I concentrated on the stitching and surface design articles, as journaling, book making, etc., hold no appeal for me. In fact, the journal/book making aspects of mixed media often raise my hackles. The creations seem so self-absorbed, and require so many pricey stencils, stamps, inks, spray paints, etc.

Here’s an example of what I dislike in mixed media. Badly drawn face, a few big stitches, a button that doesn’t relate to anything else, and a piece of wretched “poetry” that references angels. It needs only flowers, and heart and key charms to complete its twee-ness.

twee art example

I liked Dorit Elisha’s use of stitch in this collage based on a screen print of an old photo. I believe the base is heavy paper, with fabric raw edge stitched on top. The zigzag stitch adds variety.

stitched collage Dorit ElishaThis book is best for browsing. Once I found some artists of interest, I went to their websites for further information. I also put a library hold on the latest issue of the magazine.

The Mixed-Media Artist by Seth Apter features several artists’ responses to prompts such as below the surface, imaginary worlds, and the face I show the world. One section focuses on 30 artists and their self-portraits. Each was asked to list 3 things they’re inspired by and 4 things on their studio table. Most responses were material objects, with a few surprises such as “the caramel aroma of fallen leaves in October” as an inspiration; and “uncertainty” as one of the items on a studio table.

In A Portrait Or The Likeness of a Man Will Ashford

Interleaved with photos of work (and there are lots) are responses to an online artist survey and some descriptions of specific artistic processes. The survey responses didn’t do much for me. I saw them as padding, and would have preferred more “how I made this” information.

The Chairman Trudi Sissonss

The best parts of The Mixed-Media Artist are the artists’ explanations of what inspired their work. Trudi Sissons created The Chairman (above) in response to the prompt long-term memory. As she explains, she was deeply affected by reading “Wherever You Go, There You Are.” The author of that book encouraged readers to pick a board of directors to serve as their internal advisors, and Trudi named Vincent van Gogh as chair of her internal board. Through photo imaging software, she melded parts of van Gogh’s paintings with a graphite drawing. I’ve talked before about copying famous art, but this piece samples it to create something new.

Like the Cloth Paper Scissors Book, The Mixed-Media Artist is good for browsing, but it’s less helpful for techniques. I had no doubt I was looking at the work of serious artists rather than crafters. It’s worth looking for at your library, but I wouldn’t purchase it just for myself.




Filed under Books, Inspiration, Project Ideas, Techniques

Mixed Media Roundup, Part 1

Now that my arm problem appears to be “shoulder impingement” (doesn’t that sound like a traffic offense?) I realize I need to change the kind of art I make for a while. No more quilts that involve lots of pieces and cutting and sewing. And no more quilts larger than about 40 inches.

My response has been to gather information about other art techniques that are similar to quilting but are considered more surface design or mixed media. Besides, I always welcome a chance to take in some eye candy. I visited my library and hauled off several books about surface design. Some are already back on the library shelves, but some I’d like to share with you.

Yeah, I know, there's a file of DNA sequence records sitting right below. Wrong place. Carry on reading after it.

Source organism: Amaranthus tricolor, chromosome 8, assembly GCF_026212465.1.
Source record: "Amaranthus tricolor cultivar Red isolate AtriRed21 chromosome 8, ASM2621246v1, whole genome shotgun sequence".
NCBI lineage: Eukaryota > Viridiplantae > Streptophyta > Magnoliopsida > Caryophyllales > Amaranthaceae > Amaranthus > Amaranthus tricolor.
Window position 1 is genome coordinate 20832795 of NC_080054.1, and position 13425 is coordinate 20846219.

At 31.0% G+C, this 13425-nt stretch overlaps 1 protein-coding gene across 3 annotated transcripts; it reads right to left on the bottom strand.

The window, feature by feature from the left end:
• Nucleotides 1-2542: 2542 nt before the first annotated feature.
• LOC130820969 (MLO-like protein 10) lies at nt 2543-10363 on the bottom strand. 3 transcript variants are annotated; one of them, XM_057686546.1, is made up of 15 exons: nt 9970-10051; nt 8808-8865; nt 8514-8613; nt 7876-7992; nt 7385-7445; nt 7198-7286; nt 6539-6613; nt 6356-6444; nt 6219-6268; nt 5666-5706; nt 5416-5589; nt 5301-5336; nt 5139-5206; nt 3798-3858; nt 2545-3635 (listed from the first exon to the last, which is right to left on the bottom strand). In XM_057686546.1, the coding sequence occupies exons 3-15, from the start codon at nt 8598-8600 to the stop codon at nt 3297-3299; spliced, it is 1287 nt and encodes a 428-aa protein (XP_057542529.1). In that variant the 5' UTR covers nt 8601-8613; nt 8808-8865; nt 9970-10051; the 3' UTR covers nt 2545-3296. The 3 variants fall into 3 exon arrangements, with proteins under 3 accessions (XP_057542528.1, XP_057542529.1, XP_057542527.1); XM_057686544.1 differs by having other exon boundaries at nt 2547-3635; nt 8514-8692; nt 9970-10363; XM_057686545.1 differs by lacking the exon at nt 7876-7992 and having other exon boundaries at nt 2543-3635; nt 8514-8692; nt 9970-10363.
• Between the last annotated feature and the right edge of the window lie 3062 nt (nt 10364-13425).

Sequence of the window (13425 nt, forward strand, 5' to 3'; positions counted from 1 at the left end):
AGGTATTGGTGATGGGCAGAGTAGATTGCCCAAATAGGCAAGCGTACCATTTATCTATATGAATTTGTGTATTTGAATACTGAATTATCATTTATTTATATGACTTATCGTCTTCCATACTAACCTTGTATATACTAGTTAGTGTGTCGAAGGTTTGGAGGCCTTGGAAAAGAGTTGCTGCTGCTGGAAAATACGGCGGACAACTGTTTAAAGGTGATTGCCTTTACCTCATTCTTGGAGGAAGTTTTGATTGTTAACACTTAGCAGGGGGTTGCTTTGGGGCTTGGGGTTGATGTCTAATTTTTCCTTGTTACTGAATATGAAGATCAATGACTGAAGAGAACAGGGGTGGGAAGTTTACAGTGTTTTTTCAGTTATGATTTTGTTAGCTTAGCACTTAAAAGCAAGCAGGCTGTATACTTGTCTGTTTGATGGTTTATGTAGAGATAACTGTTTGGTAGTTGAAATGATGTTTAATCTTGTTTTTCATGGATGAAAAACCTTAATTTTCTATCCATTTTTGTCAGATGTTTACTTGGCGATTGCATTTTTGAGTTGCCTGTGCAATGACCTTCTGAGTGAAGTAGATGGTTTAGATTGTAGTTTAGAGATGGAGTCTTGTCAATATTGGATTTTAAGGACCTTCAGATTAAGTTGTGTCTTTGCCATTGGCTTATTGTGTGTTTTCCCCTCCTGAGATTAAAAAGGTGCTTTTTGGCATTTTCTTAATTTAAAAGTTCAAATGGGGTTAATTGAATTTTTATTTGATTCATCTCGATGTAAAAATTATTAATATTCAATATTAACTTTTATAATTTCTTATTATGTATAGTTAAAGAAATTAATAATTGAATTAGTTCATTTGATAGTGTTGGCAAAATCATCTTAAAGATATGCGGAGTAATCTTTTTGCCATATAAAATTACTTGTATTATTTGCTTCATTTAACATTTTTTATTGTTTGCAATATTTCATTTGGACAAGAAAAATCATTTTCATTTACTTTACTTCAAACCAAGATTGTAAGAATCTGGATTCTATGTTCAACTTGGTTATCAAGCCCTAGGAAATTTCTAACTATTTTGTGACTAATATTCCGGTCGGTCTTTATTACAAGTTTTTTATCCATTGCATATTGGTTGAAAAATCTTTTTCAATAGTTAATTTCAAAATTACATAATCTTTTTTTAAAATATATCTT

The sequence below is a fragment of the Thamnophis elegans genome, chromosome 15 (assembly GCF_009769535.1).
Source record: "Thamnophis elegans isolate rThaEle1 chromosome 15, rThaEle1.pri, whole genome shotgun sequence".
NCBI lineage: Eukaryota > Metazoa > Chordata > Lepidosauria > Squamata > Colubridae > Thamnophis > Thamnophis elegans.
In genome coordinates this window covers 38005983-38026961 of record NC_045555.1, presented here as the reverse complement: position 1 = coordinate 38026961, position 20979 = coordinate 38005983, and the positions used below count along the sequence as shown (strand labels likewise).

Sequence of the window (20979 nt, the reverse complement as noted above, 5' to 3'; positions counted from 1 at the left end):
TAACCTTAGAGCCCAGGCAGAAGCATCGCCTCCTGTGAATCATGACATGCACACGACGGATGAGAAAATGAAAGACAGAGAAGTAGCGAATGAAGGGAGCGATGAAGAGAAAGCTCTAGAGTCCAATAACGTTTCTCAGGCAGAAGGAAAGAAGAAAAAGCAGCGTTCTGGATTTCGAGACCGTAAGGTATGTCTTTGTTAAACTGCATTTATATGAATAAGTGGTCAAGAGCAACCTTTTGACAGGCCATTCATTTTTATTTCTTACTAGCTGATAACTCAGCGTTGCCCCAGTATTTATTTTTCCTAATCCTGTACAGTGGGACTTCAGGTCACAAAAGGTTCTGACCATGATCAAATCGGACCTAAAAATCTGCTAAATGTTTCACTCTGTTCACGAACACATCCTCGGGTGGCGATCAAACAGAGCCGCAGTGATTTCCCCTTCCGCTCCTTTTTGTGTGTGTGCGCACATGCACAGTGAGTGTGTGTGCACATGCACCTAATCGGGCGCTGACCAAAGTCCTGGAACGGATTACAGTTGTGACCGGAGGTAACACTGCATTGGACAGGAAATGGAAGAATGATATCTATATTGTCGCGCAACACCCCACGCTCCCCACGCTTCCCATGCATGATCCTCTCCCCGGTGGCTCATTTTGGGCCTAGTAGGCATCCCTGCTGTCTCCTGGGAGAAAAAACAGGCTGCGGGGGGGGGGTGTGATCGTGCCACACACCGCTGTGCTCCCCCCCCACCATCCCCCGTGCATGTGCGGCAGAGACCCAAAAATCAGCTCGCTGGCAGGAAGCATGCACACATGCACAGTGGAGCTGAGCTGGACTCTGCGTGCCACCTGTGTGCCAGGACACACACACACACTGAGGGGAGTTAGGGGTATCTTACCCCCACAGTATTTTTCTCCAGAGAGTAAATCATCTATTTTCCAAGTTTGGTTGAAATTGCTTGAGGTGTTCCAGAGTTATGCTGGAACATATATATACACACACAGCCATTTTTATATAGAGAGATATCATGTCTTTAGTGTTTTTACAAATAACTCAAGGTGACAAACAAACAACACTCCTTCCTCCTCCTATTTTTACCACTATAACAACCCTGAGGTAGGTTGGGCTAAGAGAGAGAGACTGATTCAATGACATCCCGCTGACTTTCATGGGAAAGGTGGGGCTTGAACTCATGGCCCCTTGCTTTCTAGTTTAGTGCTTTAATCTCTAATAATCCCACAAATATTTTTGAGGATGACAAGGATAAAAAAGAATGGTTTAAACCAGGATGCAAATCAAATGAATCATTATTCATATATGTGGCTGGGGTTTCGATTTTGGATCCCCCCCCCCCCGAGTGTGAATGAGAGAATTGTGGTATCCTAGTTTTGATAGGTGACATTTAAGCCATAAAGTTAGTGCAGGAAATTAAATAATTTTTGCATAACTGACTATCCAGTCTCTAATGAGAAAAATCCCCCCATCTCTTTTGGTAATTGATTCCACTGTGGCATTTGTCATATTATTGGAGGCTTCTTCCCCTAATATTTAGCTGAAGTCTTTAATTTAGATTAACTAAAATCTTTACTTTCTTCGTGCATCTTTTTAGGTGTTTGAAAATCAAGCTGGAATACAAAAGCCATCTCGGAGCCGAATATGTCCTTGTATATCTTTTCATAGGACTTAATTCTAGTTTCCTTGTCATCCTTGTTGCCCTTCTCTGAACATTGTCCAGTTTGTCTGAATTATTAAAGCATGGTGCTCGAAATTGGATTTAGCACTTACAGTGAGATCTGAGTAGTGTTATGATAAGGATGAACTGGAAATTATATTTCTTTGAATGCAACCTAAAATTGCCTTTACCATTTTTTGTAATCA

mixed media books 1 (2)Today I’ll go over Reclaimed Textiles by Kim Thittichai and Sew Wild by Alisa Burke. The former book has crossed the pond so the artists, materials and resources pertain to the UK. I have no idea what the US equivalents are to solufleece and bondaweb. That said, the book features some seriously inventive artists who reuse waste, including plastic bags. I’d love to take an experimental textile course from Kim and plan to take a closer look at the projects on her blog.

Orange Lace Dress by Judith Hammond

Orange Lace Dress by Judith Hammond

All that lace is melted supermarket plastic bags. And how about these cunning repurposed satin bridal shoes decorated with felt and tulle by Helen McKenna?

Yellow and Green Shoes Helen McKennaI have no idea how wearable they are, but they look great and, according to Kim, show the influences of South America, Frida Kahlo, and the Day of the Dead on Helen’s work.

Reclaimed Textiles has a few projects, but I’m using it more for the possibilities it presents. I don’t know if I’m ready to make fabric by ironing several plastic bags together, but you never know.

Speaking of plastic bags, they’re just one of the materials Alisa Burke uses in Sew Wild. This book leans heavily to the DIY craft side of mixed media. The two main sections cover surface design (painting, printing, resist, discharge) and stitching techniques. There are a dozen projects that I think would appeal more to teenage girls than to me. They feature lots of raw fabric edges and what Alisa calls messy stitches.

Rosette Pillow Alisa BurkeHere’s her version of an art quilt.

Alisa BurkeThe DVD included with the book shows the various processes nicely. It seems Alisa has produced online classes about her techniques, which can be accessed on her website. I think this book would be helpful to someone just beginning to experiment with mixed media techniques, but I find the work somewhat slapdash and there’s little design guidance.

On the next leg of my trip through mixed media land I’ll feature compilations of work by mixed media artists.


Filed under Books, Fabric Printing, Inspiration, Project Ideas

Gwen Marston’s “Minimal Quiltmaking”

I did meet Gwen in California last year and can say she is shyly elf-like.

Original Post: